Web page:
Energy drinks: can repeated usage of sports drinks damage performance?
Could the routine use of sports drinks hinder the process of training adaptation?
Everybody knows that achieving maximum sports performance requires optimum carbohydrate and fluid intakes, which is why sports drinks have become so popular. But could the routine use of such drinks actually hinder the process of training adaptation? Richard Godfrey investigates…
There’s general agreement among sports scientists that consuming sports drinks containing carbohydrate and electrolytes can enhance fluid uptake and boost athletic performance (1). This is not surprising as studies have shown that as little as a 2% loss of body mass caused by fluid loss can cause a performance drop of 20-30% (2). However, some researchers have recently begun to question the almost universally accepted notion that high levels of fluid intake in the form of sports drinks are always necessary, for example to prevent heat stroke (3). And now some scientists have begun to ask whether there are circumstances in which consuming sports drinks could actually prove counterproductive.
I remember the case of a table tennis player competing in a very hot arena in Malaysia who was consuming between 12 and 15 litres per day of carbohydrate/electrolyte sports drinks. While he remained very well hydrated, he was unwittingly consuming an extra 1.2kgs of carbohydrate per day, containing nearly 5000kcals. No wonder he was concerned about his weight gain and drinking pure water would have been a better option! However, the possible drawbacks of routine sports drink use extend beyond weight gain.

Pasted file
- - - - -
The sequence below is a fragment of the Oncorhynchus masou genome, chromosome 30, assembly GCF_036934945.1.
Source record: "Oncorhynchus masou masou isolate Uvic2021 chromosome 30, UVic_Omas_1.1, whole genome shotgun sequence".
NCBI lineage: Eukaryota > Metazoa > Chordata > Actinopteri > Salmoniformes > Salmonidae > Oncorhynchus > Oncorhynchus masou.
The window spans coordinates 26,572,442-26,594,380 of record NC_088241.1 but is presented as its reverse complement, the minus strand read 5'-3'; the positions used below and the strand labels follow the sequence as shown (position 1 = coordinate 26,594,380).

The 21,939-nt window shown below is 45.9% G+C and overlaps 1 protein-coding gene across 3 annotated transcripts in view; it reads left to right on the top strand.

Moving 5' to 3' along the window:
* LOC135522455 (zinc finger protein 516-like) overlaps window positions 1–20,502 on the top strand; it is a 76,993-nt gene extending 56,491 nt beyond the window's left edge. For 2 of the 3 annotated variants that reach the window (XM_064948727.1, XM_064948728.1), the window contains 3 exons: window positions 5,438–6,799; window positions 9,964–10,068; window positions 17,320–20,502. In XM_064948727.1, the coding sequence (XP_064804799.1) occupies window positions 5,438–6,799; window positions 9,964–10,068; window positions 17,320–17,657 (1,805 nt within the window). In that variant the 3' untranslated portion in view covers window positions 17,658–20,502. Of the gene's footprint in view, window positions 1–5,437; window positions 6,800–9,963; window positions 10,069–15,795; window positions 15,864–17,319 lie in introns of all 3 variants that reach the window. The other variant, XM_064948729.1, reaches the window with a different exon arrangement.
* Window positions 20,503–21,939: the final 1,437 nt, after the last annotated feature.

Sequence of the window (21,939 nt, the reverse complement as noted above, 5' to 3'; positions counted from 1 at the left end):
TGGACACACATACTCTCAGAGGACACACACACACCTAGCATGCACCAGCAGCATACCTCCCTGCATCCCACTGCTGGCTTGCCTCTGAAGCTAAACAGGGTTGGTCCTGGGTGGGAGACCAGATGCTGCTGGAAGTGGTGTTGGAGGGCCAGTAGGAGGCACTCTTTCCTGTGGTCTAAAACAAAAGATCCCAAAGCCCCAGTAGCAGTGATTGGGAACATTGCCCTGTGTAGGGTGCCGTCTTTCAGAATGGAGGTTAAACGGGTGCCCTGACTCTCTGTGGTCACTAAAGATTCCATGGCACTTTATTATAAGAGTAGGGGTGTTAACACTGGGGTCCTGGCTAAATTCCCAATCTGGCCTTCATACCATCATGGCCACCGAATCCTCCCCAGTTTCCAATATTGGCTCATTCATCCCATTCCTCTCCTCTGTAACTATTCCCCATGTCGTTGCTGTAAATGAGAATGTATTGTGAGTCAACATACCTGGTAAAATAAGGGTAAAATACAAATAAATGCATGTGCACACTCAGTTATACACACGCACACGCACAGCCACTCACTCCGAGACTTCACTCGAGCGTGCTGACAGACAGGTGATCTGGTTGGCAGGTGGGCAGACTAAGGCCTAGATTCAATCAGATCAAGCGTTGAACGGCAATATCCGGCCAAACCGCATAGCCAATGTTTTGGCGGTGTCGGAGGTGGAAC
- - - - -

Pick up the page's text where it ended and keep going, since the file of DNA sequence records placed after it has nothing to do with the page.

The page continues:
Sports drinks and growth hormone release
Vigorous exercise stimulates an ‘exercise induced growth hormone response’ (EGIR), leading to increased levels of human growth hormone (hGH) circulating in the blood. Although EGIR is poorly understood, scientists believe that increased levels of circulating hGH lead to a number of benefits for the exercising body. These include an enhanced ability to use fat as a fuel (4) for exercise and an increased protein utilisation and muscle synthesis (5-7). Doctors have also long known that those with certain medical conditions involving an hGH deficiency tend to suffer from abdominal obesity and a reduced exercise capacity.
In short, exercise induced hGH appears to improve both exercise capacity and the subsequent adaptation to exercise. So what is the link with sports drink intake? Well, we know that an elevated level of blood glucose tends to halt the secretion of hGH into the bloodstream. And since all carbohydrate drinks produce a rise in blood glucose, the logical conclusion is that consuming sports drinks during and after training might reduce the EGIR. And if the EGIR is blunted, the question is whether the routine use of sports drinks could reduce adaptation to exercise?
We know that a significant hGH release occurs as a result of 10 minutes or more of exercise at or above lactate threshold (8). So, could training adaptation be optimised by consuming just water and electrolytes, and not carbohydrate during and for 90 minutes after exercise? On the other hand, we need to make a clear distinction between competition and training; training is about maximising adaptation, whereas competition is about maximising performance on the day. In the case of competition, supplying ample carbohydrate is clearly desirable. Therefore perhaps we should be considering the ‘periodisation’ of our fluid intake – ie matching what we drink to the objectives that we’re trying to achieve.